--John R.

current dvd: BARBARELLA

* "while I was happy to see someone finally take a live-action stab at the trilogy, I was worried. Because with previous attempts at bringing LOTR to the screen, I had been burned. Take Ralph Bakshi's 1978 quasi-animated Lord of the Rings, a mishmash of The Fellowship and The Two Towers that never even finished the story. And of the 1980 Rankin/Bass The Return of the King, the less said the better. We hates it, we hates it, we hates it forever!" --Stephen Colbert, December 2014


Paul W said...
This comment has been removed by the author.
Paul W said...

I cannot agree with his evaluation of the filmmakers loving Tolkien. It seems to me that from the second movie on they do constant, violent damage to the tale and consistently change and alter his story so it is barely recognizable. The Hobbit is so different it is not even close to the same story.

I believe long term Tolkien fans are worse off because of Jackson's movies, and that Jackson has no respect for the source material at all.

John D. Rateliff said...

Paul W. wrote "the filmmakers . . . do constant, violent damage to the tale . . . and alter [Tolkien's] story so it is barely recognizable . . . so different it is not even close to the same story"

Well, let's see:
After being dropped off by the Great Eagles Bilbo, Gandalf, and the dwarves fear pursuit by the goblins and wargs and so seek refuge in Beorn's house. Though Beorn doesn't much like dwarves, he decides to aid these enemies of his enemies and loans them horses to ride to Mirkwood, as well as gives them advice about the forest.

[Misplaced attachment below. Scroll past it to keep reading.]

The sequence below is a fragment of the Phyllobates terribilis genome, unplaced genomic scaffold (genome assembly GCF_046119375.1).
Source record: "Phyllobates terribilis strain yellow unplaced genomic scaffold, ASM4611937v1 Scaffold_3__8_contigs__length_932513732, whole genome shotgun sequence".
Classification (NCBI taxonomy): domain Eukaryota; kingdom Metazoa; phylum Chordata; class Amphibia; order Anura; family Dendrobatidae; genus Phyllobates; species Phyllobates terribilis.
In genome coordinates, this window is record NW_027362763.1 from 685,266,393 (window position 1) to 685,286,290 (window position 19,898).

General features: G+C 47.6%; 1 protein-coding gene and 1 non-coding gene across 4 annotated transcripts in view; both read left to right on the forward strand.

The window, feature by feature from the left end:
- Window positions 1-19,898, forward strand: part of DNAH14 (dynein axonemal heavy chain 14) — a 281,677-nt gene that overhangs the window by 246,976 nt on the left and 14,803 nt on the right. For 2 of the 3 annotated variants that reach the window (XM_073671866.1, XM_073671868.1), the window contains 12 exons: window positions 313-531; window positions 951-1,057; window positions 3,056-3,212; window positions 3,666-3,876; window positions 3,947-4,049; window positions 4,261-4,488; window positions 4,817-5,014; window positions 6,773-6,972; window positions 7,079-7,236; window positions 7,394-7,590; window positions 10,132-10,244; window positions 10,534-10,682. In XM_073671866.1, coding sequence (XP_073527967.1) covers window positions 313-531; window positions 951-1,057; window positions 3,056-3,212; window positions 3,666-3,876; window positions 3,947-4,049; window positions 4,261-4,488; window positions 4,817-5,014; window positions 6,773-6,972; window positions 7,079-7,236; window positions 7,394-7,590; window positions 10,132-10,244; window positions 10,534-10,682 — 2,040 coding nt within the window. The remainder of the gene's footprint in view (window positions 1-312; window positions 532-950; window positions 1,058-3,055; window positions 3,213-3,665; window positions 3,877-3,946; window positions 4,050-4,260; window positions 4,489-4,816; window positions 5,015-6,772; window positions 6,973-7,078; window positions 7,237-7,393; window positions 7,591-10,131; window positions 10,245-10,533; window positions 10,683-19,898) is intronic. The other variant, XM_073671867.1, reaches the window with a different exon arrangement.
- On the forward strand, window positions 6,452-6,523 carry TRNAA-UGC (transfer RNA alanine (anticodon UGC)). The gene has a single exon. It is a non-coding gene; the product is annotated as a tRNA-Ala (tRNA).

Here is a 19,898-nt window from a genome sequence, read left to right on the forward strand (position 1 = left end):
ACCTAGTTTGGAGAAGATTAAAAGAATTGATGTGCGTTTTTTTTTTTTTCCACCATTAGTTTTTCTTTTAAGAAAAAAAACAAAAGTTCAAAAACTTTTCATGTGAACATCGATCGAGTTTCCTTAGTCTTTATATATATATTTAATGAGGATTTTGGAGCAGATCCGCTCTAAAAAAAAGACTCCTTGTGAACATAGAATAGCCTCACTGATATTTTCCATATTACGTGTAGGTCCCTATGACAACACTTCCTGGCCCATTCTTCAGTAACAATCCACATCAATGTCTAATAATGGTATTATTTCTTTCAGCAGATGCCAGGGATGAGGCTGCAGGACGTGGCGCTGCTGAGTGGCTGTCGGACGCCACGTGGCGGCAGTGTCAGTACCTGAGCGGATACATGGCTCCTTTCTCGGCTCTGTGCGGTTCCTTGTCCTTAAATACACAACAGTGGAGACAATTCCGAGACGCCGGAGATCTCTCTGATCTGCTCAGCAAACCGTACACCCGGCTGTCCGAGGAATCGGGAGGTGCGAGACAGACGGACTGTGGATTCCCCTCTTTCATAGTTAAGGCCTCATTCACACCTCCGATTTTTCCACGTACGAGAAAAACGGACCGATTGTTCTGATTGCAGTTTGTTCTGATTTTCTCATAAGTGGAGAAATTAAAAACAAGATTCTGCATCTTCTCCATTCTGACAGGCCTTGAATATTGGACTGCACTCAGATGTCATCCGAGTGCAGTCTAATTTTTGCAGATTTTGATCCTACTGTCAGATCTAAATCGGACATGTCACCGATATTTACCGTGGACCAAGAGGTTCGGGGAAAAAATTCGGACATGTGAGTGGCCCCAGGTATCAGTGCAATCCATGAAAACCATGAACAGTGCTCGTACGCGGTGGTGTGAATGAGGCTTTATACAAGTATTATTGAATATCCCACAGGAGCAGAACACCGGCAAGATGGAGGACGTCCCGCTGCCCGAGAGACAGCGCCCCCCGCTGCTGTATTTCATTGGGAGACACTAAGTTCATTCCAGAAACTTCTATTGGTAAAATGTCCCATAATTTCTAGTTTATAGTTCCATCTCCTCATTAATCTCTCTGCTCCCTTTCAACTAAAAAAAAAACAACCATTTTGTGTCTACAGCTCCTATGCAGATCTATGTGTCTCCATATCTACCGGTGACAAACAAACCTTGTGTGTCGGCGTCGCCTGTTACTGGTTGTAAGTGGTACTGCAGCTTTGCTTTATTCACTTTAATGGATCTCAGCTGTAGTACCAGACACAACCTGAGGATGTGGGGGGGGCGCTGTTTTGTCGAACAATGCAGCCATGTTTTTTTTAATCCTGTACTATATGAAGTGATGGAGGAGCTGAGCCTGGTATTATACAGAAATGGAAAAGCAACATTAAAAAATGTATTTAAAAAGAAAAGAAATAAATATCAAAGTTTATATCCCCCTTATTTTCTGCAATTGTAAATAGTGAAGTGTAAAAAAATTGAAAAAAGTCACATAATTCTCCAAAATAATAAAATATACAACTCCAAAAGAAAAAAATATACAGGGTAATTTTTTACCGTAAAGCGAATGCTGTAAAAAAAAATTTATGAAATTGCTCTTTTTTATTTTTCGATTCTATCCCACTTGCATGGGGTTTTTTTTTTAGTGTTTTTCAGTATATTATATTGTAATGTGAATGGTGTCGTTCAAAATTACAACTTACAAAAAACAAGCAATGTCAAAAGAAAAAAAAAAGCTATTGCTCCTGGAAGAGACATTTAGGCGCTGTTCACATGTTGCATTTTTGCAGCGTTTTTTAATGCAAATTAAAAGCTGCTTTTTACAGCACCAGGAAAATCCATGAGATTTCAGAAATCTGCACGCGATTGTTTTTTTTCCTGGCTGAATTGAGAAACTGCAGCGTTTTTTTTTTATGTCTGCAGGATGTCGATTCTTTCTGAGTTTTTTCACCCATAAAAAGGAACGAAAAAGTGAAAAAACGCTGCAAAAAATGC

At the edge of Mirkwood Gandalf leaves the group to go off on pressing business of his own. Bilbo and the dwarves trek through the forest, encountering an enchanted stream (into which Bombur falls) and a white deer (at which they shoot but miss); Bilbo climbs a tree and sees butterflies. The dwarves are attacked by Giant Spiders and captured by wood-elves. Bilbo engineers their escape via barrels. They make their way to Lake Town, where after some uncertainty they are aided by the humans and sent on their way with supplies to the Mountain, where they discover the Secret Door.

BIlbo goes in alone, though Balin accompanies him for a short distance, and unintentionally stirs up the dragon, which flies off to destroy Lake Town . . .


I'd submit that anyone making a movie with that plot-line wd get themselves sued for plagiarism, and rightly so -- even the most egregious of the Tolk-clons (Brooks, McKeirnan) never dared adhere this closely to Tolkien's book either in outline or in detail.

So, while there's much room for debate over whether Jackson et al captured the spirit of Tolkien's book (sometimes very much yes, sometime most emphatically no), I can't agree that it's not even recognizable as Tolkien's work.

--John R.

Paul W said...

It took me years to realize the RB Return of the King, which I first saw only part of in the pre-VCR days (well, before we had a VCR or cable, at least), was supposed to be the same story as Tolkien's Return of the King. Yet it follows then same basic plot at least as well as Jackson does in the Hobbit. Aside from the name, no one would mistake Thrainduil or Thorin for the same characters.